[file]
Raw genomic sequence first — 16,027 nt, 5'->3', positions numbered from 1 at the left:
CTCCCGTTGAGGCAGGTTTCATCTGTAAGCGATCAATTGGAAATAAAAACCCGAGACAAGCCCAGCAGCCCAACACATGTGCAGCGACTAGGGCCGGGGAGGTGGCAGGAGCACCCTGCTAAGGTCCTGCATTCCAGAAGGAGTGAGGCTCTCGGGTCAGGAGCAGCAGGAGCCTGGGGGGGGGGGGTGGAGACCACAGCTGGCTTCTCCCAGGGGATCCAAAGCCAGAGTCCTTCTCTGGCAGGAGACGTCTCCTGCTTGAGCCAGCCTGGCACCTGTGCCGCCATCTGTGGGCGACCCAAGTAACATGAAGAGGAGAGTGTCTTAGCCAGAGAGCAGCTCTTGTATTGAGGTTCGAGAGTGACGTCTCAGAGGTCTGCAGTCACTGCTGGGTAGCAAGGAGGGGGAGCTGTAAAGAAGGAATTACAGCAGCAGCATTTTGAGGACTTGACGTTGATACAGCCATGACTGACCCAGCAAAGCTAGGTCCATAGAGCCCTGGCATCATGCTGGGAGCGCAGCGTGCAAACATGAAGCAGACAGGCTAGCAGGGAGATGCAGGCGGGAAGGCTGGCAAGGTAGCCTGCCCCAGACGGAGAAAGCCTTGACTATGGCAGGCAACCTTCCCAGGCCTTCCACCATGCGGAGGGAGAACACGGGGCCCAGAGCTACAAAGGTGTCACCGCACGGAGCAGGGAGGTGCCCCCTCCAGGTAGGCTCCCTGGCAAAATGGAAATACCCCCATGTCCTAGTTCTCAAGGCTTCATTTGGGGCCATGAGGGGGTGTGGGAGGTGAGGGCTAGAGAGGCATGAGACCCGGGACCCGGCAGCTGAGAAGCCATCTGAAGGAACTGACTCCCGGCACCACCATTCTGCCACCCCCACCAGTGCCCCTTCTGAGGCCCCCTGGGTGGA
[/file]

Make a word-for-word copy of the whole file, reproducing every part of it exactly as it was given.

Raw genomic sequence first — 16,027 nt, 5'->3', positions numbered from 1 at the left:
CTCCCGTTGAGGCAGGTTTCATCTGTAAGCGATCAATTGGAAATAAAAACCCGAGACAAGCCCAGCAGCCCAACACATGTGCAGCGACTAGGGCCGGGGAGGTGGCAGGAGCACCCTGCTAAGGTCCTGCATTCCAGAAGGAGTGAGGCTCTCGGGTCAGGAGCAGCAGGAGCCTGGGGGGGGGGGGTGGAGACCACAGCTGGCTTCTCCCAGGGGATCCAAAGCCAGAGTCCTTCTCTGGCAGGAGACGTCTCCTGCTTGAGCCAGCCTGGCACCTGTGCCGCCATCTGTGGGCGACCCAAGTAACATGAAGAGGAGAGTGTCTTAGCCAGAGAGCAGCTCTTGTATTGAGGTTCGAGAGTGACGTCTCAGAGGTCTGCAGTCACTGCTGGGTAGCAAGGAGGGGGAGCTGTAAAGAAGGAATTACAGCAGCAGCATTTTGAGGACTTGACGTTGATACAGCCATGACTGACCCAGCAAAGCTAGGTCCATAGAGCCCTGGCATCATGCTGGGAGCGCAGCGTGCAAACATGAAGCAGACAGGCTAGCAGGGAGATGCAGGCGGGAAGGCTGGCAAGGTAGCCTGCCCCAGACGGAGAAAGCCTTGACTATGGCAGGCAACCTTCCCAGGCCTTCCACCATGCGGAGGGAGAACACGGGGCCCAGAGCTACAAAGGTGTCACCGCACGGAGCAGGGAGGTGCCCCCTCCAGGTAGGCTCCCTGGCAAAATGGAAATACCCCCATGTCCTAGTTCTCAAGGCTTCATTTGGGGCCATGAGGGGGTGTGGGAGGTGAGGGCTAGAGAGGCATGAGACCCGGGACCCGGCAGCTGAGAAGCCATCTGAAGGAACTGACTCCCGGCACCACCATTCTGCCACCCCCACCAGTGCCCCTTCTGAGGCCCCCTGGGTGGA